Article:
Low-carbon futures are real and tangible. According to market forecasts from the International Energy Agency, China will claim a whopping 40 percent of all renewable energy gains from 2015-2020. Wind is now the cheapest source of energy in the UK and Germany.
COP21 highlights these efforts and encourages knowledge-sharing to inspire solutions. A new Carbon Pricing Panel combines forces from the World Bank, the International Monetary Fund, members of the OECD and major global corporations to spearhead a framework of carbon pricing that encourages critical investment in renewables.
3. The Arctic is watching
The Arctic is ground-zero for climate disruption. Four million people are spread across the eight states with territory north of the Arctic Circle, and they have been disproportionately affected by the world’s carbon-based development. The Arctic is warming at more than twice the rate of southern latitudes. Indigenous populations living in the Arctic are particularly vulnerable to the impacts of climate change because sea ice, permafrost and wildlife provide them with safe transportation, food and traditional cultural activities.
Because the U.N. is an organization of states, the Arctic has been largely neglected from previous UNFCCC negotiations. This may change at COP21. In April, the U.S. took over as chair of the Arctic Council, an intergovernmental forum that addresses Arctic issues, and it has expressed a newfound interest in addressing climate change in the circumpolar world.
As a permanent participant of the Arctic Council, the Inuit Circumpolar Council is sending a delegation to COP21 and will host several side events to highlight regional concerns. It is advocating for adaptation assistance, perhaps through a special fund, to address Arctic-specific climate disruption. Arctic experts, such as Sheila Watt-Cloutier, remain optimistic that the Paris talks will yield measurable outcomes.
4. It’s about money – and ethics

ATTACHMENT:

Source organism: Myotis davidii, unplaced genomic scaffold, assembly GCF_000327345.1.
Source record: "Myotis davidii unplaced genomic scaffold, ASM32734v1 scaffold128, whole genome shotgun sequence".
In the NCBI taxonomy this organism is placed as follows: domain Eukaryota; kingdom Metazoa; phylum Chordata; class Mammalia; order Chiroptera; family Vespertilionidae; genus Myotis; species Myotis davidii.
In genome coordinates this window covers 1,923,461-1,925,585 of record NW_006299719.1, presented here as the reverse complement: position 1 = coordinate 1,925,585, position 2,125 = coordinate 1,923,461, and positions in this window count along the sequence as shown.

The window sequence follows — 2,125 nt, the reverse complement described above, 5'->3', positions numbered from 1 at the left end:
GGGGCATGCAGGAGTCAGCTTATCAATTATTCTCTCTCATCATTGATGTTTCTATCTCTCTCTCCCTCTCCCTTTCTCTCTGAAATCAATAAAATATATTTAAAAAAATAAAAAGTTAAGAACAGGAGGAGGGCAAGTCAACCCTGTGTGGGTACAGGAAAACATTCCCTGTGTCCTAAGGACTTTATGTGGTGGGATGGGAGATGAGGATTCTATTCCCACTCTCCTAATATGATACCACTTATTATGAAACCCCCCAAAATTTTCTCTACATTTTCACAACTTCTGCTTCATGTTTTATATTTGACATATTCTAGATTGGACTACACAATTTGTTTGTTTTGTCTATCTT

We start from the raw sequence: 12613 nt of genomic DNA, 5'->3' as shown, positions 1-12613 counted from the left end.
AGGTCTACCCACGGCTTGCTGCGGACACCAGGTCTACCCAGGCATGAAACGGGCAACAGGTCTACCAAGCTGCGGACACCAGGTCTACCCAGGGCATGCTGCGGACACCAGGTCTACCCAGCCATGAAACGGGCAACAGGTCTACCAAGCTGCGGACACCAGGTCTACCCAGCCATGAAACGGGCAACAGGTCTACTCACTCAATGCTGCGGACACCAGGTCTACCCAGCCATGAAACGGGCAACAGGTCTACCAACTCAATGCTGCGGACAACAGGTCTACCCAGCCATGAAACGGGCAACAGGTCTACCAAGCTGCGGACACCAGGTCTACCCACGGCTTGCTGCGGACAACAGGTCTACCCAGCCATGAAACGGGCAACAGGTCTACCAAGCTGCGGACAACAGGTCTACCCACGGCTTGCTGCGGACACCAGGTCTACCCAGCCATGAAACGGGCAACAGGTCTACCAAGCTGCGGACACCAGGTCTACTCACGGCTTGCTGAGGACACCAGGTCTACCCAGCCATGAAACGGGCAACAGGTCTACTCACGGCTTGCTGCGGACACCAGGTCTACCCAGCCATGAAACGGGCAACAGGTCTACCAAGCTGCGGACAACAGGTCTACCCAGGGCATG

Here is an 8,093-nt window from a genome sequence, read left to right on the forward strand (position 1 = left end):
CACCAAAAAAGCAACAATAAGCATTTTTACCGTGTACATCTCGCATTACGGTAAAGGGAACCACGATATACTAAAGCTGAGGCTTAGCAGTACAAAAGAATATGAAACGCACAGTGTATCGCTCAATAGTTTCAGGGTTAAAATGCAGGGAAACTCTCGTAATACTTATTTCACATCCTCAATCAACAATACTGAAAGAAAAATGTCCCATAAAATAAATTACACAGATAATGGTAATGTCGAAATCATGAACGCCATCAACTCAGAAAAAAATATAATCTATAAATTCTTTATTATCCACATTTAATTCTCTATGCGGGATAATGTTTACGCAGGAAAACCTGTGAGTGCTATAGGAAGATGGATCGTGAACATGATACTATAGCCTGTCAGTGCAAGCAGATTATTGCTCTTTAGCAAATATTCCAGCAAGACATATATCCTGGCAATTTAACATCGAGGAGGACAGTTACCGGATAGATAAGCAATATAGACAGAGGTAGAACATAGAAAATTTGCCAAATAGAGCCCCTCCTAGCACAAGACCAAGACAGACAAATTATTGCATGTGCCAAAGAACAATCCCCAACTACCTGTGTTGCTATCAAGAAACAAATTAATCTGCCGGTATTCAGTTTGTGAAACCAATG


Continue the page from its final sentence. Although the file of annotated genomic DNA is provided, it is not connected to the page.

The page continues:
Big investments will be needed to address anthropogenic climate change. This brings up the ethical question of who should pay. People in the Global South and the Arctic feel the impacts of climate change the most, yet they are the least responsible for it.
Wealthy nations and private organizations have agreed to mobilize $100 billion a year through the Green Climate Fund starting in 2020 to help emerging economies and vulnerable societies mitigate climate change impacts and reach emissions targets. This is a huge step forward. It shifts the discussion from a “them and us” divide to a global consensus requiring a fair distribution of responsibilities and commitments.
5. We’ve come a long way
Nearly 200 countries have agreed on the fundamentals:
Climate change must be addressed to keep within a two-degree temperature rise;
Global economic powerhouses have come up with innovative ways to price carbon and foster investment in alternatives; and
UNFCCC nations have agreed that those who are most responsible for carbon emissions in the atmosphere should be assisting those suffering the consequences.
No one doubts the wide capabilities and ingenuity of our species. The only thing missing is unanimous political will. Though a serious obstacle, it’s a simple choice: we will or we won’t.
Top image: France’s President Francois Hollande is hosting major U.N. talks on climate change in Paris this week. (Thibault Camus, Pool/AP Photo)